City of Cape Town officials warn commuters to expect delays

Heavy traffic congestion alert as cruise ships arrive in Cape Town

11 April 2024 - 10:55
By Bobby Jordan
Queen Mary 2 is paying a second visit this month to Cape Town.
Image: Cunard Lines Queen Mary 2 is paying a second visit this month to Cape Town.

The City of Cape Town has warned there will be heavy traffic congestion over the next three days due to incoming cruise ships, including one of the world’s largest ocean liners.

“While traffic congestion is a headache at the best of times, it is important to keep in mind that events such as these are a sign of economic prosperity that ultimately enhance quality of life for all our residents,” the city said.

“We are going to try to manage the traffic congestion, but if you are heading into town ... please choose your route wisely to avoid being stuck in traffic,” cautioned safety and security MMC JP Smith. “A lot of passengers will be boarding. It is also bringing a lot of tourists. But what we need the most, it also brings a lot of jobs,” he added.

The Queen Victoria is due to dock on Thursday morning and depart on Friday evening. Its sister ship the Queen Mary 2 is due on Friday morning and departs on Saturday evening. The scheduled times are dependent on the weather.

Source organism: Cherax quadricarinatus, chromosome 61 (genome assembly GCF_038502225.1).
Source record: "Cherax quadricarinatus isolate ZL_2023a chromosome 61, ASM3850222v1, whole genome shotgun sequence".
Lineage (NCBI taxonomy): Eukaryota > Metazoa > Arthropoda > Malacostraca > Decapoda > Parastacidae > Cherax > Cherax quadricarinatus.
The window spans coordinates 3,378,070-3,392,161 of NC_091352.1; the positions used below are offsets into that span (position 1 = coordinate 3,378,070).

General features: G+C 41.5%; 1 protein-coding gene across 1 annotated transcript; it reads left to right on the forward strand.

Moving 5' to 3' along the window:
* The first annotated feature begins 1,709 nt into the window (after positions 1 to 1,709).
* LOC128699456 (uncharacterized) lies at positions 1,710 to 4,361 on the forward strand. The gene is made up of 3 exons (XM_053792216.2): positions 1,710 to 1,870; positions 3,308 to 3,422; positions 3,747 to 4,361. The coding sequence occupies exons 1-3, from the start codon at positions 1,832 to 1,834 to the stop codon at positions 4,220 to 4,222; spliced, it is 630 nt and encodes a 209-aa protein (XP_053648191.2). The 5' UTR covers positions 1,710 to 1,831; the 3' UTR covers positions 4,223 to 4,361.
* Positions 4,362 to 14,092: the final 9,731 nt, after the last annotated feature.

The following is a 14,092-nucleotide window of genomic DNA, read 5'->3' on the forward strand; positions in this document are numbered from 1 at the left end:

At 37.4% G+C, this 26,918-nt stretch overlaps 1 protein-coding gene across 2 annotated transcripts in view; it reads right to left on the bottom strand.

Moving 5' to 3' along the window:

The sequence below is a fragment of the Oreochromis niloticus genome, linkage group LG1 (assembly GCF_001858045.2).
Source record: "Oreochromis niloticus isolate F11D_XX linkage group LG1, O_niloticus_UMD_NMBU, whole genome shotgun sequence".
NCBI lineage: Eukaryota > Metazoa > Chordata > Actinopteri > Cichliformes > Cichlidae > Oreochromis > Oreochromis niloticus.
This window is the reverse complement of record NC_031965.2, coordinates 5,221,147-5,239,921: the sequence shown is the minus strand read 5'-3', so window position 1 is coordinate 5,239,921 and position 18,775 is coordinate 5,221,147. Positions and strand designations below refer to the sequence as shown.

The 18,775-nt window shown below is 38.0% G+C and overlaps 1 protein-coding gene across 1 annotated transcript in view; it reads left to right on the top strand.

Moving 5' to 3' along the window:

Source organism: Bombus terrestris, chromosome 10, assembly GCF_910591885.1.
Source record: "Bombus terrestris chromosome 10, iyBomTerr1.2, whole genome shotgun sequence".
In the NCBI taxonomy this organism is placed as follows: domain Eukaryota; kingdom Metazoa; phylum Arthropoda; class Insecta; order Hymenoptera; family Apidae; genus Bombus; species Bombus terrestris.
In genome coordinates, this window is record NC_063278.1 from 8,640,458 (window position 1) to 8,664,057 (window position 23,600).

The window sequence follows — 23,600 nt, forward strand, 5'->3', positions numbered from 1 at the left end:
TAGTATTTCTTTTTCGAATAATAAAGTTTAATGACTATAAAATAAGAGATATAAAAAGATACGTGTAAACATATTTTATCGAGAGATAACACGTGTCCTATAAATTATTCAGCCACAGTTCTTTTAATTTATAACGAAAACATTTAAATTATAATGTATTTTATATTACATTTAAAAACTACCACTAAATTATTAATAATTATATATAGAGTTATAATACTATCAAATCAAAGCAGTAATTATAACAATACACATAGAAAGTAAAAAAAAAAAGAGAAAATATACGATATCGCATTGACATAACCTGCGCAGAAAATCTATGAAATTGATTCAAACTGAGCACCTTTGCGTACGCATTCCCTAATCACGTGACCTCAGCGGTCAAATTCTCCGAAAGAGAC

Traffic officials plan to use CCTV cameras “to pinpoint the location and extent of vehicle queues throughout the day and activate appropriate signal timing plans to best manage the queues,” said the city’s head of urban mobility Rob Quintas. “Operators will be in constant contact with Cape Town traffic services and operations personnel at the Victoria & Alfred Waterfront. Where appropriate, variable message signs of the Cape Town freeway management system will be used to alert motorists to areas of congestion on roadways.”

South African ports have seen a welcome increase in visiting ships due partly to security problems in the Red Sea that have forced some shipping companies to divert vessels around the Cape, rather than risk the shorter route through the Suez Canal.

The increase in marine traffic coincides with growth in the cruise sector, with 67 cruise ships counted in Cape Town so far this summer season — up from the average of 35-40 ships counted between 2016 and 2019.

“This is a sector of tourism that is deeply valuable for us, with research by Wesgro (travel and investment promotion agency) revealing that cruise tourism injected R1.2bn into the Western Cape economy between November 2022 and May 2023,” said the city’s head of economic growth James Vos.

“In addition, for every 30 arriving cruise passengers, the Western Cape cruise industry created one full-time job. This is worth bearing in mind when considering the thousands of passengers on board the Queen Mary 2 and Queen Victoria. The city will continue working closely with its partners to make Cape Town stand out on the global cruise travel map,” Vos said.